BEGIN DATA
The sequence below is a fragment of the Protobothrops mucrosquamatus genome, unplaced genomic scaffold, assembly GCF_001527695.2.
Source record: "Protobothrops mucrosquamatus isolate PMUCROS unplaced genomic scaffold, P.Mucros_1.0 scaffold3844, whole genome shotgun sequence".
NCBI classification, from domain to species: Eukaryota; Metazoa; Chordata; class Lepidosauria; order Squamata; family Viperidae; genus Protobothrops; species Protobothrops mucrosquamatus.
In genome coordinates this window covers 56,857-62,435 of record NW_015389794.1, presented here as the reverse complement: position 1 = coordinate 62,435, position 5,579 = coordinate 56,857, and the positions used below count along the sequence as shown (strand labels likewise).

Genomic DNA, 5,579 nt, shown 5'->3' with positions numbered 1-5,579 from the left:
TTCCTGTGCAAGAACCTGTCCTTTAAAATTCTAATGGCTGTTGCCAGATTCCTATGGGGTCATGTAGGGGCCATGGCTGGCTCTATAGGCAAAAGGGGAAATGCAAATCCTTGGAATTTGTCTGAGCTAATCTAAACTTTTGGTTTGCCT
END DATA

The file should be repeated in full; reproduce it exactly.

The sequence below is a fragment of the Protobothrops mucrosquamatus genome, unplaced genomic scaffold, assembly GCF_001527695.2.
Source record: "Protobothrops mucrosquamatus isolate PMUCROS unplaced genomic scaffold, P.Mucros_1.0 scaffold3844, whole genome shotgun sequence".
NCBI classification, from domain to species: Eukaryota; Metazoa; Chordata; class Lepidosauria; order Squamata; family Viperidae; genus Protobothrops; species Protobothrops mucrosquamatus.
In genome coordinates this window covers 56,857-62,435 of record NW_015389794.1, presented here as the reverse complement: position 1 = coordinate 62,435, position 5,579 = coordinate 56,857, and the positions used below count along the sequence as shown (strand labels likewise).

Genomic DNA, 5,579 nt, shown 5'->3' with positions numbered 1-5,579 from the left:
TTCCTGTGCAAGAACCTGTCCTTTAAAATTCTAATGGCTGTTGCCAGATTCCTATGGGGTCATGTAGGGGCCATGGCTGGCTCTATAGGCAAAAGGGGAAATGCAAATCCTTGGAATTTGTCTGAGCTAATCTAAACTTTTGGTTTGCCT